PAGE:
By Jubenal Aguilar
Sports and academics melded in Brookhaven College’s ESOL Sports pilot program in the Spring 2016 semester. International students and students in Brookhaven’s English for Speakers of Other Languages program participated in a combination of instructional and physical activities designed to teach English by engaging them in conversations and in getting active.
Jamileh Stroman, ESOL reading professor, said over 70 students attended the first meeting, on March 28.
Sandron Juliano, Office of Student Life student assistant and former ESOL student, presented the idea for the program in Spring 2015, Ray Attner, marketing and business administration professor, said. Juliano’s goal for the program was to provide an opportunity for ESOL and international students to make good use of their time while getting educated, Attner said.
“His initial idea was to have an [ESOL] class that for part of their learning process would spend time in sports activities,” Attner said. “The idea was that students had a lot of time.” The students take only ESOL courses and, because they are international, may not necessarily have a lot of social connections, Attner said.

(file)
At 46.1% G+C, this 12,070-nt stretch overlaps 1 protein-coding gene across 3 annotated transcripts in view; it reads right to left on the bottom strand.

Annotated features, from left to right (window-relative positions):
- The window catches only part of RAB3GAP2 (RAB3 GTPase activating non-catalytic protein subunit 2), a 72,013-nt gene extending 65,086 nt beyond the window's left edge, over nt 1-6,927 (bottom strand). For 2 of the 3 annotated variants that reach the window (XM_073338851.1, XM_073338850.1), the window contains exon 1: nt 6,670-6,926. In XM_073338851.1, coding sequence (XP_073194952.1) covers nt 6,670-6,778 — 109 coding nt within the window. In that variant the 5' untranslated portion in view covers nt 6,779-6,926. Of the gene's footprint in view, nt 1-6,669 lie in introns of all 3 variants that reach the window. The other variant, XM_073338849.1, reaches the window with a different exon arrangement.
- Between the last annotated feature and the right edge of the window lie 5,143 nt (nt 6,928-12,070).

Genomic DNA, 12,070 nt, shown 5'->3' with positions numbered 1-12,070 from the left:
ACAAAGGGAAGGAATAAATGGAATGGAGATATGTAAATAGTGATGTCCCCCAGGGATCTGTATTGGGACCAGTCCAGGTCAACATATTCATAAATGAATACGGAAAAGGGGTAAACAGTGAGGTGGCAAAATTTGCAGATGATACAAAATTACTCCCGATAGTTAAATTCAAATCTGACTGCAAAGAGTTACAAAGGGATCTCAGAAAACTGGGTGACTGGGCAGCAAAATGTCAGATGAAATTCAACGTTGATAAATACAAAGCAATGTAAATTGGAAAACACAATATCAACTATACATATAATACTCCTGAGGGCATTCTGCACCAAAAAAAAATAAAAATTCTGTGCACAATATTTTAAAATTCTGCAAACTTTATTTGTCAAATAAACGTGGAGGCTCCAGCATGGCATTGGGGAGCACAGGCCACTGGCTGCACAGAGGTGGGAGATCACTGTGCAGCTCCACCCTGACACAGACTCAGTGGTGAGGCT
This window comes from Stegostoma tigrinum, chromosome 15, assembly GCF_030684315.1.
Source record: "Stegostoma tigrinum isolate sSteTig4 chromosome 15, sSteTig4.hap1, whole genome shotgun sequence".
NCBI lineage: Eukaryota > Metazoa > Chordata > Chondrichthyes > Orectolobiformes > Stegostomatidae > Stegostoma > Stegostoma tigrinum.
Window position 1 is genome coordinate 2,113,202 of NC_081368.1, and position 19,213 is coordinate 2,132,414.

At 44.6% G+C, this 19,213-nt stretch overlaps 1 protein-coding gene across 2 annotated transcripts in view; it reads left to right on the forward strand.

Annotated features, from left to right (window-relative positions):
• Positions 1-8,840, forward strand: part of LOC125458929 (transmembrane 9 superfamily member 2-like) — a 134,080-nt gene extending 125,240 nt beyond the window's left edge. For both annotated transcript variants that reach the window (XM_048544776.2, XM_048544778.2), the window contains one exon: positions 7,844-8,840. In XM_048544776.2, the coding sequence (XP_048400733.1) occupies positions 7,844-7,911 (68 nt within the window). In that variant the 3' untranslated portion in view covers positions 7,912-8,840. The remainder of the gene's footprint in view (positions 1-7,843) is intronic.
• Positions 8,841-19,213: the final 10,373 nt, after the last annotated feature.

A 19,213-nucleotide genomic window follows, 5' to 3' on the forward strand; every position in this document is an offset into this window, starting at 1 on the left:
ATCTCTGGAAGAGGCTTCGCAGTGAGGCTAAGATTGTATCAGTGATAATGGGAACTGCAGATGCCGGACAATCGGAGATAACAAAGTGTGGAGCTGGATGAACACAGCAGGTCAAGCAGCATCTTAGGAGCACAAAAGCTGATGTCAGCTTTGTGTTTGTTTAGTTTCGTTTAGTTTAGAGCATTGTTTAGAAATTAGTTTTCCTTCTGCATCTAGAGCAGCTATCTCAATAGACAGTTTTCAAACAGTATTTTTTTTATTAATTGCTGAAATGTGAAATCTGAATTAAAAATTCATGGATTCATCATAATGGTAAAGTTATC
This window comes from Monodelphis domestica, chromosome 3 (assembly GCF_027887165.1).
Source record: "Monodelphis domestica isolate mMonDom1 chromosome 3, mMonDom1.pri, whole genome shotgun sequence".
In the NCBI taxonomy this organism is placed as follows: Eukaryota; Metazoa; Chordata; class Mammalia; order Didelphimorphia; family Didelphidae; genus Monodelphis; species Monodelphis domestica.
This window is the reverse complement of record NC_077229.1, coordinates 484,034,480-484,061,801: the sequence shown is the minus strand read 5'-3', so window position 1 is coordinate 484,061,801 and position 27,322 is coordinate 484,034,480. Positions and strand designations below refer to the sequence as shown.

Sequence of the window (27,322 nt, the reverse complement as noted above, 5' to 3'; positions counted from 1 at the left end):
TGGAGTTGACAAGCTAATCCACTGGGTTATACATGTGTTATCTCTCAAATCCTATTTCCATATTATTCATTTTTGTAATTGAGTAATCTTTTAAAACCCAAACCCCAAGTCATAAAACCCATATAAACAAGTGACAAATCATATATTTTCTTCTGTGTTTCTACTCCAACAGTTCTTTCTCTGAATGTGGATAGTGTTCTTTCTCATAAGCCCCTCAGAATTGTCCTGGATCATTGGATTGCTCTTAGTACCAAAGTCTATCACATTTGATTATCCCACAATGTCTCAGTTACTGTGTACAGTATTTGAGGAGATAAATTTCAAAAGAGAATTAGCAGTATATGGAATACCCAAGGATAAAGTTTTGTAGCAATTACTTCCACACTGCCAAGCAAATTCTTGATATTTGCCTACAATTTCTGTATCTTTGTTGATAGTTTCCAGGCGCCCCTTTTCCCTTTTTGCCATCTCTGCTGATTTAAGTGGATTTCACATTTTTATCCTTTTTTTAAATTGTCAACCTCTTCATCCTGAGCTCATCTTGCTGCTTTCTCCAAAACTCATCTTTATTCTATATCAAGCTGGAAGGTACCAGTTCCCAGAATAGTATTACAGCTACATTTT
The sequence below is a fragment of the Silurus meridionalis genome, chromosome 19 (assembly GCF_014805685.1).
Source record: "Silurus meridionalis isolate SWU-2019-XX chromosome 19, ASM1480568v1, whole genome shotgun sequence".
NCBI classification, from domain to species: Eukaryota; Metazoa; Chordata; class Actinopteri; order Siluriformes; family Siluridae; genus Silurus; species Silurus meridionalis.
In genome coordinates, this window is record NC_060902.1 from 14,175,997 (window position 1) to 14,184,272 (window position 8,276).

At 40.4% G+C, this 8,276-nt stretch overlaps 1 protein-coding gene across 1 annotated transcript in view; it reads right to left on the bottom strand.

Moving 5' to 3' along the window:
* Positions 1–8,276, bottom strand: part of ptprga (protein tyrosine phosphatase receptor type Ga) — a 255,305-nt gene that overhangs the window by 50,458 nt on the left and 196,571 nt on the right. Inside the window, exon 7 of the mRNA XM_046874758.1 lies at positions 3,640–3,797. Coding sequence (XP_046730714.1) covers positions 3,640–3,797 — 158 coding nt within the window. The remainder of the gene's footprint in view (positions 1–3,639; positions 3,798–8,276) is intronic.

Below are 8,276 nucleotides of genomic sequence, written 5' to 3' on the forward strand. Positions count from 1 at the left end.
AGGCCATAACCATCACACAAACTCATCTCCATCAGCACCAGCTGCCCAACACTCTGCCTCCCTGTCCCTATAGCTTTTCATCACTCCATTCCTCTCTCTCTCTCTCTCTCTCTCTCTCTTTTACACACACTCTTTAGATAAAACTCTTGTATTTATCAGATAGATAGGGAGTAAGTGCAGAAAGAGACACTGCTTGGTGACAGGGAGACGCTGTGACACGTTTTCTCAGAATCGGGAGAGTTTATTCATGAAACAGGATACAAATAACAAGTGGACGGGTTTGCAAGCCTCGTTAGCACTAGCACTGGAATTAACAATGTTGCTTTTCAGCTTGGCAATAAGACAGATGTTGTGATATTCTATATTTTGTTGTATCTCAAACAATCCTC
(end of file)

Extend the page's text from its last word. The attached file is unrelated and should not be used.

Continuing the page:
The instructional component of the program consisted of vocabulary and conversational interaction while and sports activities made up the practical aspect.
Instructional activities were designed to correlate with sports terms the students are likely to use while playing, Claudia Valerio, a communications lab assistant who helps put with the program, said.
Andy Chaney, ESOL listening/speaking professor, said it is important that students be able to learn and use the terms during their activities.
After the instructional sessions, which included vocabulary games, songs and poems, students separated into groups to play sports. Students had the option to choose a sport for the day.
Sheri Van Court, reading, writing and grammar ESOL professor, said the first sport incorporated was soccer. Walking and yoga were later added.
Among the challenges of starting the program, Attner said, was implementing their plans into action late in the semester. Facilities, such as classrooms and sports fields, had to be reserved around previously developed schedules.
“I think also handling expectations of everybody is a little bit challenging because … people have different ideas of what it can be,” Chaney said. Students initially wanted to include other sports such as tennis, basketball and volleyball, Valerio said.
Because the program was in the pilot phase, they could not deliver on every request, Attner said. “The idea is that you just minimize the activities and … focus [on them],” he said. After the pilot ends, the involved faculty will evaluate the outcomes and consider possibilities for expanding onto new activities, Attner said.
“We’re even figuring out what to wear,” Stroman, said. “That was a big issue with the yoga group.” She said the group had to figure out what was appropriate for practicing yoga. Stroman said: “I didn’t expect the guys to be asking me, ‘Do you wear a cup in yoga?’ I don’t know, but I’m having to learn.”
The involved students have immediately seen the social benefits of the program, Valerio said. Many students that did not get along before are closer now, she said.